Winners announced for the first Wellcome Trust Science Writing Prize
13 October 2011
- In category A (professional scientists of postgraduate level and above): Penny Sarchet, for her article 'Death by hypochondria: the nocebo effect'.
- In category B (anyone else with a non-professional interest in science, including undergraduate students): Tess Shellard, for her article ‘Bacteria and the power of teamwork’.
Both articles will be published in the 'Guardian' or the 'Observer' and in ‘Wellcome News’ in the coming months.
One of the judges, Alan Rusbridger (Editor-in-Chief of Guardian News and Media), said: "Good science writing is an important and powerful tool in ensuring that members of the public are fully informed and can take part in making the decisions that politicians and others take in their name. At the 'Guardian', we aim to provide a space for debate on topical science stories, and the Wellcome Trust's new prize will help us find new voices to take part in the ongoing conversation."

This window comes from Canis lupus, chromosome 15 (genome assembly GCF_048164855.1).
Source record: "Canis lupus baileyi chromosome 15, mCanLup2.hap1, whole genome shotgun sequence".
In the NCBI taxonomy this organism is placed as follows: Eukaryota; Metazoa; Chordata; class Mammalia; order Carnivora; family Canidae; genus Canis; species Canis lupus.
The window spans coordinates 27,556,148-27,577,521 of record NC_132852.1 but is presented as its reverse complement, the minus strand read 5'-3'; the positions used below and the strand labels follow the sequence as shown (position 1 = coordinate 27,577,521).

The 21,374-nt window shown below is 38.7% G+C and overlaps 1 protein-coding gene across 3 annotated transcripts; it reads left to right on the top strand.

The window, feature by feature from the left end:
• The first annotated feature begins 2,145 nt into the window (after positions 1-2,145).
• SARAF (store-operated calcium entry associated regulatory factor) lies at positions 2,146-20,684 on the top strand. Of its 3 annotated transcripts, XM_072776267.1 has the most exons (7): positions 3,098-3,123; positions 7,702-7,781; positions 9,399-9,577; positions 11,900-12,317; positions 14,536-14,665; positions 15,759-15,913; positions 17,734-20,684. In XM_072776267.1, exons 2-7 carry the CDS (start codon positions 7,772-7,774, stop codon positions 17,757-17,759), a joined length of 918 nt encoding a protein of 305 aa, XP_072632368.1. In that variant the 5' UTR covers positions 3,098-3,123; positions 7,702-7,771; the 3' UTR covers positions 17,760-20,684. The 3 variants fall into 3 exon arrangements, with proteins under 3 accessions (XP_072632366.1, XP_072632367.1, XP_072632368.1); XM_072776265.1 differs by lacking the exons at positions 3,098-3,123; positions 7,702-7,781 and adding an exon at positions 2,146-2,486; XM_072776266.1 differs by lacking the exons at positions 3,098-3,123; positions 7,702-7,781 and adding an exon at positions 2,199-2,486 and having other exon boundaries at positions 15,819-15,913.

Fellow judge Robin McKie (Science and Technology Editor for the 'Observer') said: "Understanding the work of scientists has never been more important as we face up to the challenges of climate change, stem cell research and other issues. The entries for this prize shows we have a large number of scientists who can communicate their work in an exciting, lucid manner. It is highly encouraging."
Clare Matterson, Director of Medical Humanities and Engagement at the Wellcome Trust, agreed: "We were astounded by the high number of entries we received in this first year of the prize. It suggests an enormous desire to communicate science so that it becomes a natural part of the nation's conversation. Through the prize, we are delighted to have uncovered fresh talent to help make this happen."
The judging panel also included Dara Ó Briain, comedian and TV presenter, and Sir Mark Walport, Director of the Wellcome Trust.